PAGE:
The bottom line is that the NFL is fueled by gambling, whether they want to admit it or not. I really don't think its that far-fetched to imagine the NFL influencing calls. At the very least, Roger Goddell needs to address the way referees handle the last two minutes of the game. It all starts with making referees more accountable for their actions. Especially with millions of dollars riding on the outcome.

Let's Not Start That Again

With the close of baseball season, comes as it always does, the MVP debate. Yes, Rookie of the Year, Cy Young, Manager of the Year and the Gold Gloves inspire debate amongst fans. However, every year there seems to be a heated battle for MVP in one league or another. This year pits Ryan Howard vs. Albert Pujols, but let's give it some history before we delve into this one.

In '06, Howard and Pujols went 1 on 1 for the award and Howard won it, riding the coat-tails of his fabolous finish that carried the Phillies to a near playoff miss at the hands of the tough NL East. Shortly after, Pujols held a press conference to complain about the injustice of the award because his Cardinals made the playoffs and that should be all that matters. Pujols hit an astounding .331 with 49 HRs and 137 RBIs. But, he lost to Howard's .313 with 58 and 149. The award came down to the writer's rewarding Howard for his late surge when it mattered most. Also, Pujols won the award in 2005, a year earlier. This shouldn't matter, but you have to think that played a part in the process.

Now in '08, the tables turned. Pujols' team missed the playoffs despite his other-worldly numbers and Ryan Howard's made the playoffs off another of his summer surges. Not to mention the fact that they went on to win the World Series! Pujols posted a dominant .357/37/116 (coupled with a year long elbow injury) and Howard hit .251/48/146. And this year, Pujols won and was a 17-7 favorite over Howard as voted by ESPN's experts. The Cardinals finished 5 games out of the wild card. When Howard won it, the Phils were 3 games off the wild card when the season ended. That's not a large disparity, but that's not mentioning Pujols' own complaining when he lost to a man whose team wasn't playoff bound.

I can't fight the feeling that the writer's tried to be fair and give Pujols the award now that things are the opposite. Also, not many people outside of Philadelphia are too crazy about the idea of three straight Phillies MVPs. However, in the end, Ryan Howard and the World Champion Phillies won the bigger prize. And being a Phillies fan, I should be counting my blessings and not complaining. There will be a post about the champs soon and seeing as I attended the clinching win, there should be plenty to talk about.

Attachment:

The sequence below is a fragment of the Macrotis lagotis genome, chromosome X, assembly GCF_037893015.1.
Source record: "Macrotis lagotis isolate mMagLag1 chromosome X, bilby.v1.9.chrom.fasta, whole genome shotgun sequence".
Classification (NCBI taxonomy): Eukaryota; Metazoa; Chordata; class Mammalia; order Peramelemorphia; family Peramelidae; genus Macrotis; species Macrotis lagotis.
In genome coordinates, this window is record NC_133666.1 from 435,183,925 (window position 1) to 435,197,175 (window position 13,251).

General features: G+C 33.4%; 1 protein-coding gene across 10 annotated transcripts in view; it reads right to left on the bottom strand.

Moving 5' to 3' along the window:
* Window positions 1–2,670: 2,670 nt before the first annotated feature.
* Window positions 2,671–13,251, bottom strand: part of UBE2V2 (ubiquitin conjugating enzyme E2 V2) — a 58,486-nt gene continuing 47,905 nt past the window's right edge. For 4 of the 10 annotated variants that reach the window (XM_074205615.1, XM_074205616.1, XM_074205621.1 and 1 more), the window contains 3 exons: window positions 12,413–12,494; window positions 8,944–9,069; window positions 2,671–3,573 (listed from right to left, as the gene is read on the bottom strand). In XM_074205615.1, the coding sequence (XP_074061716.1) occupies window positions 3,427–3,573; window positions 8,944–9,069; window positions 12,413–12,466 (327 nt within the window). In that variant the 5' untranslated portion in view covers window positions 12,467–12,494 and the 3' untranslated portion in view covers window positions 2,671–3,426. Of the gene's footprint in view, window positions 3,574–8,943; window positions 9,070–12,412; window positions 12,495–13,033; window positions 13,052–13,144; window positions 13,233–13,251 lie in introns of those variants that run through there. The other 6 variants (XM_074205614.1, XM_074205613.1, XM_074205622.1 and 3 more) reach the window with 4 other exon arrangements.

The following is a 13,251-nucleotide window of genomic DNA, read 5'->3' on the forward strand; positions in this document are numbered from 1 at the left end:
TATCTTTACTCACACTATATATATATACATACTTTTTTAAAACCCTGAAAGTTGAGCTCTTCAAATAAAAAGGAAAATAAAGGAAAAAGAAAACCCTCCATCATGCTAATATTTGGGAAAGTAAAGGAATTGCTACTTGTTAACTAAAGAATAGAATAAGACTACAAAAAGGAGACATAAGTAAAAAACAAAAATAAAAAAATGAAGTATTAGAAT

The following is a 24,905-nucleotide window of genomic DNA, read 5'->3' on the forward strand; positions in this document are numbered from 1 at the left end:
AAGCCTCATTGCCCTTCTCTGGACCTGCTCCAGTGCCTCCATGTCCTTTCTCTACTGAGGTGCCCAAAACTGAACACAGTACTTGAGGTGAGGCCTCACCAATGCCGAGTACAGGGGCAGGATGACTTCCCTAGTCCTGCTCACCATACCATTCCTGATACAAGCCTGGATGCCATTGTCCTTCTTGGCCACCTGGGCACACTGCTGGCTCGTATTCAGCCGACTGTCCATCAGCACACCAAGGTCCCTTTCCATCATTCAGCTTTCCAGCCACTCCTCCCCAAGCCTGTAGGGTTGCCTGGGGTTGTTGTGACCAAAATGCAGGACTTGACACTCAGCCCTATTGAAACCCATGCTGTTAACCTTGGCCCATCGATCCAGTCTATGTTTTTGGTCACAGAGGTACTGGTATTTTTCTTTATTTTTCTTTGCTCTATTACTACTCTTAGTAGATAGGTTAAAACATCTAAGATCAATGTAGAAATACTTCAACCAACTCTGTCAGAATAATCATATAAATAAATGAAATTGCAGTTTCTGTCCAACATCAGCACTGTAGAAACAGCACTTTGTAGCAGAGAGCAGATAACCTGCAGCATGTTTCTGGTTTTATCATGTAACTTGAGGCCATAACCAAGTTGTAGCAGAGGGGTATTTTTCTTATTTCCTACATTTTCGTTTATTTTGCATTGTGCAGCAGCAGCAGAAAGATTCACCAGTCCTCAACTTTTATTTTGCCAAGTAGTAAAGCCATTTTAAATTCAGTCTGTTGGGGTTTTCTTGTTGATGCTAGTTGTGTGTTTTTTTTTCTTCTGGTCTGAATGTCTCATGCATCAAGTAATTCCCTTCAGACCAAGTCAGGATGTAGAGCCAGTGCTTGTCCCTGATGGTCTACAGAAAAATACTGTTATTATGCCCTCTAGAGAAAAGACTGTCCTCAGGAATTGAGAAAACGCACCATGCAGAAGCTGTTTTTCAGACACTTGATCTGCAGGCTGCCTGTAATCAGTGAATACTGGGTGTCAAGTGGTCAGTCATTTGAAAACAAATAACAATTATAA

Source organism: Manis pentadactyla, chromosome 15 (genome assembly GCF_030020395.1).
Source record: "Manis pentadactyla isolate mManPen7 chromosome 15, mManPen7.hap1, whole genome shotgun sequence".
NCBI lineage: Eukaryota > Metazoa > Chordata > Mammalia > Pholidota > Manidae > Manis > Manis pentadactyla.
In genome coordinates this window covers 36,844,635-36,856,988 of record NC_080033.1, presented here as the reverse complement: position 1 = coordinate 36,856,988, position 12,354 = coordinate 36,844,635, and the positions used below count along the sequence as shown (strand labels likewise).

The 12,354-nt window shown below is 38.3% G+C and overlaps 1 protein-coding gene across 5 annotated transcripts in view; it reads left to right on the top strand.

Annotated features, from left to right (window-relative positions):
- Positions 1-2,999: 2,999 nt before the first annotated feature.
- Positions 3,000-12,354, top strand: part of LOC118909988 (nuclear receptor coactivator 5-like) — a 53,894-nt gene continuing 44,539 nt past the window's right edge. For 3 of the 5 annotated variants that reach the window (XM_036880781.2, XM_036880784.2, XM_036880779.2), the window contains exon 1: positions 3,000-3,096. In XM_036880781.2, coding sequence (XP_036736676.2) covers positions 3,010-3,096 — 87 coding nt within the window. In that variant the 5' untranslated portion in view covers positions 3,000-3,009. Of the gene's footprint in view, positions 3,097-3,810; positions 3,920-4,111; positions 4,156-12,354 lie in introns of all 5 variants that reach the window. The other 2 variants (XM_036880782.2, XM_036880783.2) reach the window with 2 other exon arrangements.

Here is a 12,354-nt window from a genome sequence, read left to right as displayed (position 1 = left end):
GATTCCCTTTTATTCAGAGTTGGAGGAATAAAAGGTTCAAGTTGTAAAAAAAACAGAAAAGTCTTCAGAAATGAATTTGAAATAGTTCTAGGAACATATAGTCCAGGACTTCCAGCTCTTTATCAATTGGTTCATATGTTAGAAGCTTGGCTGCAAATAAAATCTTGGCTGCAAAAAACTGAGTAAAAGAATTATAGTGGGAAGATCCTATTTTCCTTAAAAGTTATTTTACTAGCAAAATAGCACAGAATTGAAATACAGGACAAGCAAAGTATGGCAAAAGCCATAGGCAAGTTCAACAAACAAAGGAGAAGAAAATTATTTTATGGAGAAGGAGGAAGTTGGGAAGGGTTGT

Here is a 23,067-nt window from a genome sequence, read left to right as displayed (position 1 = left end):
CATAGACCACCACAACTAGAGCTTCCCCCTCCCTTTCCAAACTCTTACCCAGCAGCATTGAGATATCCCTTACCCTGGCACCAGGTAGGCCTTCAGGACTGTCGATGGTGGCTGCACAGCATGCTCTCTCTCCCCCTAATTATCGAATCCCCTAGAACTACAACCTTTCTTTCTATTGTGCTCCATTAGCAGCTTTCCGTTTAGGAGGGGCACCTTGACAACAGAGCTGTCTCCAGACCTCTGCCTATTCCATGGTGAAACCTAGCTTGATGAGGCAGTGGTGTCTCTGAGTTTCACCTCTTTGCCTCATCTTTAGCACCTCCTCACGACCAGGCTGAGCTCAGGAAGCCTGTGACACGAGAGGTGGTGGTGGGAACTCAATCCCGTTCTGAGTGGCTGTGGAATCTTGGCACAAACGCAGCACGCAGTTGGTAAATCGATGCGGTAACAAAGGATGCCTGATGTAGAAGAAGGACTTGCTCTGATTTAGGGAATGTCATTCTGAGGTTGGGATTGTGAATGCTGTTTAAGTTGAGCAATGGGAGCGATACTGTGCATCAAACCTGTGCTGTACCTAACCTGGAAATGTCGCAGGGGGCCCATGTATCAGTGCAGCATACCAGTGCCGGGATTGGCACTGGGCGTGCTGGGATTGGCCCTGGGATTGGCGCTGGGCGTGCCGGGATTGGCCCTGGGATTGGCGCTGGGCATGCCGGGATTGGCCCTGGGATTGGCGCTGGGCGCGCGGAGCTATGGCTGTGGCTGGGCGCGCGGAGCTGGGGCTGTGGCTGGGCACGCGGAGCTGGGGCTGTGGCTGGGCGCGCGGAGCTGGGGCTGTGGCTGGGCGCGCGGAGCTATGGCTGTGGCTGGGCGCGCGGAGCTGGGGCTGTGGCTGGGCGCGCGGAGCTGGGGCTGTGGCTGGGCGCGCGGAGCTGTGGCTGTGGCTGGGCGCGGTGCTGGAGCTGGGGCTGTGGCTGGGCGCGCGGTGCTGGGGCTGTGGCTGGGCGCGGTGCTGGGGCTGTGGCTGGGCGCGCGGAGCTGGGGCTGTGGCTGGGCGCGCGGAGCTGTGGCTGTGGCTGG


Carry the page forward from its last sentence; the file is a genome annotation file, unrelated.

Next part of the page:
Anquan Boldin Redefines Masculinity

As you almost certainly saw, during the Week 5 Jets-Cardinals matchup, Anquan Boldin was pulverized during garbage time of the Jets blowout victory. Boldin lept between two defenders and was sandwiched and exactly the wrong time from exactly the wrong angle. Long story short, Jets Safety Eric Smith delievered a devastating accidental blow to Boldin's head. For minutes, Anquan laid motionless on the turf, until he was eventually carted off the field and taken out via ambulance. And to make matters worse, he never gave the pattened injured athlete wave or thumbs up.

In the ensuing day, rumors circulated that he was okay and wanted to get up soon after we was out, but the doctors denied him and others that he was dead. This was a horrific accident to say the least and made worse by the fact that it was during a meaningless point in a blowout loss.

After seeing the doctors, Boldin had facial reconstructive surgery later in the week. Apparently, they had to lift the dangling skin on his face to insert the 9 plates that are in his face! How do you play professional football with metal plates in your face? Boldin sat out the next two weeks, to no one's surprise. Then, a mere three weeks later, he started and caught nine passes and two touchdowns at Carolina! Followed that with 6 catches and a TD in St. Louis, then 7 catches and two TD's in San Fran! Then this week in Seattle, he explodes for over 180 and dominates again!